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Libertarian Answer Man: Radioactive Waste and Negligence

I was sent this query:

I have a question about a situation. Suppose person A buried radioactive waste in an area where no house was built. A month later, person B builds a house in the area, lives in it, and suffers radiation damage from the radioactive waste in the ground. Is this a crime in your view? Has A committed a crime of negligence here since he unintentionally caused damage to B?

My answer:

I would think this would have to be handled by prevailing norms, customs, developed case law, and a trial to settle the matter, so it’s not always clear we can be armchair theorists and deductively decide everything. (On the limits of armchair theorizing, see Kinsella, “The Limits of Armchair Theorizing: The Case of Threats,” Mises Economics Blog (Jul. 27, 2006); also idem, “Knowledge, Calculation, Conflict, and Law,” Q. J. Austrian Econ. 2, no. 4 (Winter 1999): 49–71, the section “Abstract Rights and Legal Precepts” and the following section; and “Stephan Kinsella on Libertarian Legal Theory, Self-Ownership and Drug Laws,” The Daily Bell (July 20, 2014). The latter two articles will appear in revised and updated form in Legal Foundations of a Free Society (forthcoming 2023).)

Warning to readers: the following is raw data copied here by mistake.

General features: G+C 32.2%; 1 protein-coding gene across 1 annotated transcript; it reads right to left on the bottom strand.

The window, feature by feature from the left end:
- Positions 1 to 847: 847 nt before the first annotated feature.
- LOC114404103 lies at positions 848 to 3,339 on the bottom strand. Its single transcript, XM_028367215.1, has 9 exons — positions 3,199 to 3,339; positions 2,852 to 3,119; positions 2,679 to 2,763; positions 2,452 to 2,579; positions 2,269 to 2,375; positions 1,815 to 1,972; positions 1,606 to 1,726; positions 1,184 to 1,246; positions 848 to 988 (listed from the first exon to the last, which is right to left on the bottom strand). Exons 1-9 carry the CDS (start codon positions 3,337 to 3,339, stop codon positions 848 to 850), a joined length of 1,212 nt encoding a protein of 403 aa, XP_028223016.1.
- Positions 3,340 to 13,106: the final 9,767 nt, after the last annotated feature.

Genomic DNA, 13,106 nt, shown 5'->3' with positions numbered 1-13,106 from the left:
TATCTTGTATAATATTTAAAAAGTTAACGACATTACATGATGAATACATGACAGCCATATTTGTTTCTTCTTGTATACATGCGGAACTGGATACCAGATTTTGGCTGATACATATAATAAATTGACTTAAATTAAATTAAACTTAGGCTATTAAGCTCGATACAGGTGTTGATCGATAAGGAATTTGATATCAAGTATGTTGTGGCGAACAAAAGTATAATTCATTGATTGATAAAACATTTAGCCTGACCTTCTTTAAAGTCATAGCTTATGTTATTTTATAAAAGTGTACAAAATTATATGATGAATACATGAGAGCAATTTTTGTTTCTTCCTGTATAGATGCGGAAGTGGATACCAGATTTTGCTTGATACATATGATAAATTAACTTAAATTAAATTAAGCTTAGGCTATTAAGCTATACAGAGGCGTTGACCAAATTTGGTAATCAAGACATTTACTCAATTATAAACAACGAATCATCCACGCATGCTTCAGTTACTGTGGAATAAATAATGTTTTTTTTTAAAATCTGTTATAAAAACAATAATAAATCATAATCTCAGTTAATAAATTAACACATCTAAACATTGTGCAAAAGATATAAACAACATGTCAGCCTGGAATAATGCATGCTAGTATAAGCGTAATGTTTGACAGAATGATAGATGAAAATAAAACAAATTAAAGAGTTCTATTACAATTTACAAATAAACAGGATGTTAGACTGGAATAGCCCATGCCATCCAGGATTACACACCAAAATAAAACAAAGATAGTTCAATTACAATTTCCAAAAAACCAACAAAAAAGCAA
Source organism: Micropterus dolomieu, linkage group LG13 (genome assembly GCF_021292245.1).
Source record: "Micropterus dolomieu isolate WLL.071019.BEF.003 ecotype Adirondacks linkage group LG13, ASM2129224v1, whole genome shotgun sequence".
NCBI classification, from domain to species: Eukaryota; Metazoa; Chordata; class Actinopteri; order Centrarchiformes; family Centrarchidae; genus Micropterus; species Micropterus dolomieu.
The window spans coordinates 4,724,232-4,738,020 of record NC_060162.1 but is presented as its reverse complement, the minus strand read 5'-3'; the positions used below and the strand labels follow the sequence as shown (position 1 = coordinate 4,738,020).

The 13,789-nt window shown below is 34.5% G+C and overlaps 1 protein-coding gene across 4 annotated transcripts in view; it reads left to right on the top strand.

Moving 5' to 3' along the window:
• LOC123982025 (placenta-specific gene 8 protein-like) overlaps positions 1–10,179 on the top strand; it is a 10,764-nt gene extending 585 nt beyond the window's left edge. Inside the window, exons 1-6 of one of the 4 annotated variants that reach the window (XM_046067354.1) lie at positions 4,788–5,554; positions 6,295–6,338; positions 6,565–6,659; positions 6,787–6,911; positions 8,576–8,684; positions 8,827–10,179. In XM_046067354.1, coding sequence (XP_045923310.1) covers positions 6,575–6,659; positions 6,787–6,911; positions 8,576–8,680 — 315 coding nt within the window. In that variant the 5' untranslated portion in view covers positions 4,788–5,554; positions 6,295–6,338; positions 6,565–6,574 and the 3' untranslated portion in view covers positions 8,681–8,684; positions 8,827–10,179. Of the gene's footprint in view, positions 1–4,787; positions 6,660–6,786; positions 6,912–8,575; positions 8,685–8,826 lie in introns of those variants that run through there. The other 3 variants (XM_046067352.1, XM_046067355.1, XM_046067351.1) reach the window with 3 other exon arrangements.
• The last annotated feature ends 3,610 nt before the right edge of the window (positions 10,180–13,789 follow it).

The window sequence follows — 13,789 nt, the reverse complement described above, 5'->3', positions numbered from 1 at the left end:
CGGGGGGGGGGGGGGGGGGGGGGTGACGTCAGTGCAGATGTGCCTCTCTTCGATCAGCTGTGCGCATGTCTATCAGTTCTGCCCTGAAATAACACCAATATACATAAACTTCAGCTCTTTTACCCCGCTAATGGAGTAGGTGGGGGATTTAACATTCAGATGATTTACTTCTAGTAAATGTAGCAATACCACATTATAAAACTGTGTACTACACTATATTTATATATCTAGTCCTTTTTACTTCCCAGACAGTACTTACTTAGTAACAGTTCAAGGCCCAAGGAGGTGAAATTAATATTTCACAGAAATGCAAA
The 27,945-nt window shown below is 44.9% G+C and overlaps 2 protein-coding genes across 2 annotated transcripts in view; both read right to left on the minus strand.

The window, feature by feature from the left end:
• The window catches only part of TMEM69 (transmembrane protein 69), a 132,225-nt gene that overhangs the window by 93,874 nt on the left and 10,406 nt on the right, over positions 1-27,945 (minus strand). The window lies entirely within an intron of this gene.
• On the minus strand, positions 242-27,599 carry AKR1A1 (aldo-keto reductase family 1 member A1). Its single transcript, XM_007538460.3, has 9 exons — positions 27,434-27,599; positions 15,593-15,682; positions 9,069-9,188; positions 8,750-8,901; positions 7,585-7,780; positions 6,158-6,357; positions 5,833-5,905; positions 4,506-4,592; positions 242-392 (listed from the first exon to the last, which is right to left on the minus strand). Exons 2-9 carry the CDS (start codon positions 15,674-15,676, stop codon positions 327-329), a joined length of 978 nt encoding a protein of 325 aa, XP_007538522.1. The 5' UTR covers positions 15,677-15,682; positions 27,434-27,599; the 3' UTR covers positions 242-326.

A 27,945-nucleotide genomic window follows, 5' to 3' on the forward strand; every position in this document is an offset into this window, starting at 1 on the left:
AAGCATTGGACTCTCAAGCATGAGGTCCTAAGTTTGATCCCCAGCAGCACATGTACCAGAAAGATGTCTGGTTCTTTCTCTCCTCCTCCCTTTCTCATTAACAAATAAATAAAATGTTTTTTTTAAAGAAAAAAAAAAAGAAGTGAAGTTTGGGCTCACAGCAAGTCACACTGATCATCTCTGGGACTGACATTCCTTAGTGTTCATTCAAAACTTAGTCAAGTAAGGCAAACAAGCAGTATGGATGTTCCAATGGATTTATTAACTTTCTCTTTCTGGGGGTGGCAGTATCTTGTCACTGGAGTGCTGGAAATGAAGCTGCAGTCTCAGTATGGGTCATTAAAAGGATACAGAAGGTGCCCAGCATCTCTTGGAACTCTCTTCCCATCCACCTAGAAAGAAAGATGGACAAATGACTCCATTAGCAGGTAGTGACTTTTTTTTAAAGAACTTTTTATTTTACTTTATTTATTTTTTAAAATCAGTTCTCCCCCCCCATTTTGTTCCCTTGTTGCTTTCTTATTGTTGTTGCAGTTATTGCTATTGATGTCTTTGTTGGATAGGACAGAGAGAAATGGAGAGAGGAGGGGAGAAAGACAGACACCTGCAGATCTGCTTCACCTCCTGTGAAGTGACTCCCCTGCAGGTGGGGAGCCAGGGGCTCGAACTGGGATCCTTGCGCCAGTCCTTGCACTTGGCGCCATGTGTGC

Your sparse example does not give much context, but in a real trial or case, the actual facts could be brought to bear.

But if you are asking me to hazard a guess—I suspect the common law doctrine of “coming to the nuisance” would emerge in a libertarian society’s legal system. The way to look at it would be if this is unowned land, then when A buries the waste, he is homesteading that area for the purposes of waste burial, including any easements on surrounding areas to “emit radiation.” So we could imagine A owns the transformed land outright and has an easement to emit radiation, extending even beyond that. So when B homesteads the plot of land in the affected area, he takes it subject to A’s easement. The common law would call a similar result coming to the nuisance. You can google it.

Hoppe has a somewhat similar hypo when he discusses a group of people in a village who regularly use a public street and a path to the lake. No one owns the street or path, but the users establish a use-right, an easement. So if later someone privatizes the street, the previous users’ easement has to be respected. That is, the new owner takes the street subject to previous encumbrances. See The Great Fiction, ch. 5, “Of Common, Public, and Private Property and the Rationale for Total Privatization,” Part II.

Same in your hypo with B.

If A and B are neighbors and then A starts doing dynamite testing etc., and disturbs B’s use of his property, this could be viewed as a type of trespass, or more likely nuisance. See also on this, Rothbard on how he deals with air pollution: Economic Controversies, ch. 20 on air pollution. See the examples on pollution, and airport noise, etc. As he writes: